This research focuses on the role of self-discipline, perseverance and motivation in reducing school dropouts in France’s middle schools located in underprivileged areas. This growthmindset intervention is based on three sessions of 55 minutes in classrooms, every year in front of all pupils from Grade 6 to Grade 9. The preliminary evidence suggests that a light intervention focused on students’ mindset leads to positive changes in beliefs and perceptions, attitudes, and tests scores. Students benefit from a significant 6% of a standard deviation increase in their academic grades, a remarkable change given the low intensity of the program. The analysis of the mechanisms shows that the improvement of academic performance is associated with a decrease of absenteeism, a better attitude in class, as well as an increase in optimism and a decrease in perceived social determinism. Importantly, girls are the main beneficiaries: treatment girls perform 10% of a standard deviation higher than control girls, whereas for boys, the impacts are often weaker and are barely significant. Data collection is under way for the fourth year in a row. At the end of 2018, we will be able to produce 3-year impact estimates of the “Energie Jeunes” Program. In late 2019 or early 2020, we will have analyzed the final data from national databases on exam results and academic track choice.

- The impact of social diversity at school on pupils’ educational and social skills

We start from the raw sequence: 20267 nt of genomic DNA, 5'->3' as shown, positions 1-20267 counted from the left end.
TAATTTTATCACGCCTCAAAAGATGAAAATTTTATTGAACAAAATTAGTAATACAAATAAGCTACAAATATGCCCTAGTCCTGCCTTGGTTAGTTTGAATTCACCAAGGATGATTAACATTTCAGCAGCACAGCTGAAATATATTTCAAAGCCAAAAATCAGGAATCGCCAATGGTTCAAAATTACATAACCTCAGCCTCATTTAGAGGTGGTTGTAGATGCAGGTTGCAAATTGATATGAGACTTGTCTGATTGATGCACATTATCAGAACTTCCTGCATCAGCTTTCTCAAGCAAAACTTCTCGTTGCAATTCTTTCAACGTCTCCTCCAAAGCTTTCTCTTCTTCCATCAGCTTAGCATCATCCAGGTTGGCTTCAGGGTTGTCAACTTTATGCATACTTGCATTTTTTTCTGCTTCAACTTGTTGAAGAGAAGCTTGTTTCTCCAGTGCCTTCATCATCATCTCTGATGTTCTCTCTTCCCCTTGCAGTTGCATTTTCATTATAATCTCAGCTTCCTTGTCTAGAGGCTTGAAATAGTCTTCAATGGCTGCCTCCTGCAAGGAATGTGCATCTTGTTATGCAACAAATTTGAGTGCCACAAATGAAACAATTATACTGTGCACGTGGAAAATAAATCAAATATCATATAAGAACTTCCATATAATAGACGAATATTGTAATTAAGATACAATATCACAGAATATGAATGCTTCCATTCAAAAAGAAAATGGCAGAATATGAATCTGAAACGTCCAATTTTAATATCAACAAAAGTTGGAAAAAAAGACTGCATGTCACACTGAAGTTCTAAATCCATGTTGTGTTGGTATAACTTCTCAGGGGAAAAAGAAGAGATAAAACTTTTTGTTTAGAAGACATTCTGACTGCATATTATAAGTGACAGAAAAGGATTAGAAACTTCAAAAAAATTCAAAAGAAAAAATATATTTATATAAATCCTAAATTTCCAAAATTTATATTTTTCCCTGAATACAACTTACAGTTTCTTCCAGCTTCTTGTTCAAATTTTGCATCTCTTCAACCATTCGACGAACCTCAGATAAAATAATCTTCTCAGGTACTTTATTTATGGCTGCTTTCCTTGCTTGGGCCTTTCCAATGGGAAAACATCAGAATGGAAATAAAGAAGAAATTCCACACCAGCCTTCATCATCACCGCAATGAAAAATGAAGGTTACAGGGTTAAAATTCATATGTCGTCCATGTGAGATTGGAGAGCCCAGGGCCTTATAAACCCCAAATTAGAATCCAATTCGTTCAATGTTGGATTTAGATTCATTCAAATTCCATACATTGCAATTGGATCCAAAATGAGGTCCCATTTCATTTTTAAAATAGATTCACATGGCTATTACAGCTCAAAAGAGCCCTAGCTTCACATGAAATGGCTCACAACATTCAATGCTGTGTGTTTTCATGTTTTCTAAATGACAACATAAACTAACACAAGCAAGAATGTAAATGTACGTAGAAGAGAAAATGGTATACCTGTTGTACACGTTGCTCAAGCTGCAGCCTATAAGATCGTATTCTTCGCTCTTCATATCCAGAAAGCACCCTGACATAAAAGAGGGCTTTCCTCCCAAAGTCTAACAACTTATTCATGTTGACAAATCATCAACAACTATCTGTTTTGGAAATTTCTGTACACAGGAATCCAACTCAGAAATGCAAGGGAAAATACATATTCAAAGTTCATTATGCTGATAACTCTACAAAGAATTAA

This study is motivated by the increasing socio-economic inequalities in the French educational system and relies on a recent policy in France aimed to reduce educational inequality by encouraging a greater mixing of students from different social backgrounds within schools. First, to our knowledge, despite the importance of the issue, only few desegregation programs have been quantitatively evaluated in the United States and no program has been evaluated in France. This research project will be the first one to provide quantitative evidence on the impact of desegregation programs on middle school students in France using an “as-good-as-random” identification strategy. Data collection is under way for the first year. We measure students’ cognitive skills through standardized academic tests, school climate (peer violence), their attitudes towards social diversity, tolerance, perception of merit, optimism/fatalism, cooperation, and peer competition. The survey will then be repeated every year at the same period up until 2021, since the pupils’ follow-up will take place until the end of middle school.